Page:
Why Do So Many Cognitive Computing Initiatives Fail?
At the 2107 Sohn Conference, Social Capital CEO and founder Chamath Palihapitiya declared, “Watson is a joke, just to be completely honest.” Of course, this quote got a lot of play. But another quote from the same interview is actually more revealing about why so many cognitive computing initiatives eventually circle the drain — and why they take so many resources with them. Palihapitiya noted, "I think what IBM is excellent at is using their sales and marketing infrastructure to convince people who have asymmetrically less knowledge to pay for something."
In terms of cognitive search, IBM has the lion's share of failures at this point, so it's easy to throw stones at them. And, since they approach cognitive search as a services engagement, the reasons behind the failures are instructive.
Too Big a Toolbox
IBM has bought a lot of companies in the cognitive computing space over the last five to seven years, so they have a giant toolbox — maybe too big. Three or four search engines and ditto for text analytics technologies. Every time they enter an engagement, they must stitch together a solution from scratch: the right search engine, text analytics engine, big data stack, analytics front end, and so on. Then they must try to make it all work. It can take a long time just to get the system to the starting line.
By contrast, Attivio’s cognitive search platform is engineered top to bottom to work together. It can be installed quickly and start delivering value almost at once. Not a year down the road. We start with high-quality base functionality and good generic models. Then we tune the system to learn in place from day one and it just keeps getting smarter. It’s a fallacy that cognitive computing systems only work after a prolonged period of training.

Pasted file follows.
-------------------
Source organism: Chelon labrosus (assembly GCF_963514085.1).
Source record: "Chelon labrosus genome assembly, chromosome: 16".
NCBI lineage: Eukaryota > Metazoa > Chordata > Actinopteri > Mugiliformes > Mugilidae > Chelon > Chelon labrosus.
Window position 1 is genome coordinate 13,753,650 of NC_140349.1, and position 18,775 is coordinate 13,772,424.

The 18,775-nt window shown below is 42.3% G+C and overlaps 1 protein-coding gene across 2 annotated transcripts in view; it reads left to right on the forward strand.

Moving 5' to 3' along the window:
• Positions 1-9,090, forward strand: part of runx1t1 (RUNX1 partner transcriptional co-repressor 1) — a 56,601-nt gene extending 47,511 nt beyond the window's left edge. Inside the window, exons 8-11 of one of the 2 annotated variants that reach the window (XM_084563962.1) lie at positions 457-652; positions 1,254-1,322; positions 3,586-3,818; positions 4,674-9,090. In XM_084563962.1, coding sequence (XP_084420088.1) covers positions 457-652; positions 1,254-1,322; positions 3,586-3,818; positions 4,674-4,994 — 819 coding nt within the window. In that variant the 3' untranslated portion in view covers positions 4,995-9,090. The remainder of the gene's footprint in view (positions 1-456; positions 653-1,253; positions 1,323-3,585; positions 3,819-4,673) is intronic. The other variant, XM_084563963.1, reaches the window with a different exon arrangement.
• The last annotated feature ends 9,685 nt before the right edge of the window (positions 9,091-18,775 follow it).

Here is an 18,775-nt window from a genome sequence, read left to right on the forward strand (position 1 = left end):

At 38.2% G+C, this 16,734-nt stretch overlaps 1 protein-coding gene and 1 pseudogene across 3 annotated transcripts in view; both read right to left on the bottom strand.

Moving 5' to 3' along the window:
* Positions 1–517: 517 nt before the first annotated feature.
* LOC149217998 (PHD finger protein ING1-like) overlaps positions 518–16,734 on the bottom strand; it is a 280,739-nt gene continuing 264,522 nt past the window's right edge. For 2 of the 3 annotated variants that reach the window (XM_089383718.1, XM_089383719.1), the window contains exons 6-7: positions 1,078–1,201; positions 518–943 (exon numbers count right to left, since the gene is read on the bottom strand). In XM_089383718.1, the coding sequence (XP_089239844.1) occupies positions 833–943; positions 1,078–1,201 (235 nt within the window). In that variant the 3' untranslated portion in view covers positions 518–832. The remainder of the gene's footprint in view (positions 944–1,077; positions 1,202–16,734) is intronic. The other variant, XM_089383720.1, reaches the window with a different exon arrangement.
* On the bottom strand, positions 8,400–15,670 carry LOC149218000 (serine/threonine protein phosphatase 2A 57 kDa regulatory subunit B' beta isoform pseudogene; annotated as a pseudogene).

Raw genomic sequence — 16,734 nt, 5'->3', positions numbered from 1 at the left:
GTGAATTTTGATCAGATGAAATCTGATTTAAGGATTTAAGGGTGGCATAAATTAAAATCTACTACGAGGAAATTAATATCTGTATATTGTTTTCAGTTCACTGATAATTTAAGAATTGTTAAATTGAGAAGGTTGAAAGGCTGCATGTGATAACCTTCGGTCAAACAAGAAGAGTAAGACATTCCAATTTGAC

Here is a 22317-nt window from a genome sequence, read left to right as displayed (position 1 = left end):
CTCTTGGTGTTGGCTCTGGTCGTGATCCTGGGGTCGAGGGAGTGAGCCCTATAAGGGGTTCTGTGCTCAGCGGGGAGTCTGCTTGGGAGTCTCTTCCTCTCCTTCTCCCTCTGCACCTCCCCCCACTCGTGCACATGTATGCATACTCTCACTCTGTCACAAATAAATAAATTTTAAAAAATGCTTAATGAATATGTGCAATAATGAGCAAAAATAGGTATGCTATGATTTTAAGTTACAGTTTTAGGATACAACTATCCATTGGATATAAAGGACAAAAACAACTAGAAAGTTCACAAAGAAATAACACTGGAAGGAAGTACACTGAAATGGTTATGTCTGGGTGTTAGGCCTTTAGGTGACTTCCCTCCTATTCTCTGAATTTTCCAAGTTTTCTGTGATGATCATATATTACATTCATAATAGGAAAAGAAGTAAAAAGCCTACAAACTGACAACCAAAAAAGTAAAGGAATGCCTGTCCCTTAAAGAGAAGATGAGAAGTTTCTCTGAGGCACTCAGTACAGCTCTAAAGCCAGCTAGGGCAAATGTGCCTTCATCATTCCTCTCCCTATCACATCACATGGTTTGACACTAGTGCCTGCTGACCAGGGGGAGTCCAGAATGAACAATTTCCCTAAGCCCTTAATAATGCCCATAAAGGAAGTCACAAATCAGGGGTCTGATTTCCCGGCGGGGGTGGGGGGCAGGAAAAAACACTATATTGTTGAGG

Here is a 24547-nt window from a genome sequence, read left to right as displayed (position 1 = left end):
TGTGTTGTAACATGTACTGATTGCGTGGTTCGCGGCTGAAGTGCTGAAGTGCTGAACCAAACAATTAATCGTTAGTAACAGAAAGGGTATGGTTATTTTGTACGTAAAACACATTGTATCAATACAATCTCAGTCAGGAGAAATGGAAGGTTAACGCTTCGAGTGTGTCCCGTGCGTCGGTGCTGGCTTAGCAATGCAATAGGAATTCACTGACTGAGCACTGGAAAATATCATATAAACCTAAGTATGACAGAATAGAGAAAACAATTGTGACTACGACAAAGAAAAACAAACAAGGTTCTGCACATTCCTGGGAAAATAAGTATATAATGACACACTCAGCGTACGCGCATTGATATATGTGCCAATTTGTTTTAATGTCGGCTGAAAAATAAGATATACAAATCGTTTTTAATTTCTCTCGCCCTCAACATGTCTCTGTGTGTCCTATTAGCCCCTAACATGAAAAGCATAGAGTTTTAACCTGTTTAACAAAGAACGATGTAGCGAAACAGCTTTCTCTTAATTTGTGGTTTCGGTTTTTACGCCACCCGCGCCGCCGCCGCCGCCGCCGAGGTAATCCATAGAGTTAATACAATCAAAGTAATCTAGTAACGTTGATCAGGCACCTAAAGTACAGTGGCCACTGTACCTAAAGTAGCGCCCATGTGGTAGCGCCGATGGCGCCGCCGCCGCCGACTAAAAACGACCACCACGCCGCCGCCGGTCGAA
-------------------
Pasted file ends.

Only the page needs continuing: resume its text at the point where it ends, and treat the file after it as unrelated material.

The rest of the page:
No Smoke and Mirrors
If your cognitive search vendor can’t show you value within at most a 12-month window, run away. Every Fortune 500 or Global 2,000 company doesn’t need to bring in an SI, plus IBM and a $40 million-dollar budget, to realize value from cognitive search.
It doesn’t make sense. It’s a myth. It’s smoke and mirrors that people are buying because they don’t know any better. Attivio can show value in just days.
But the myth persists. We’ve had companies tell us that if a software initiative doesn’t have an Accenture or a PwC attached to it and a 30 million+ dollar budget that it won’t gain any credibility from the management team. And that’s because executives in corporate America have been conditioned for decades to think if it doesn’t look like that, it can’t be any good.
With a global SI, just pulling together an RFI and RFP and going through bake-offs can be a nine-month, 10 million dollar exercise. And very often these projects do not deliver what’s been promised.
This has created opportunities for smaller, nimbler companies like Attivio that can deliver incremental, measurable results in a short time on which greater value can be built. Cheaper, faster, and better — with ROI now.
To learn more about Attivio's Cognitive Search and Insight platform, contact us.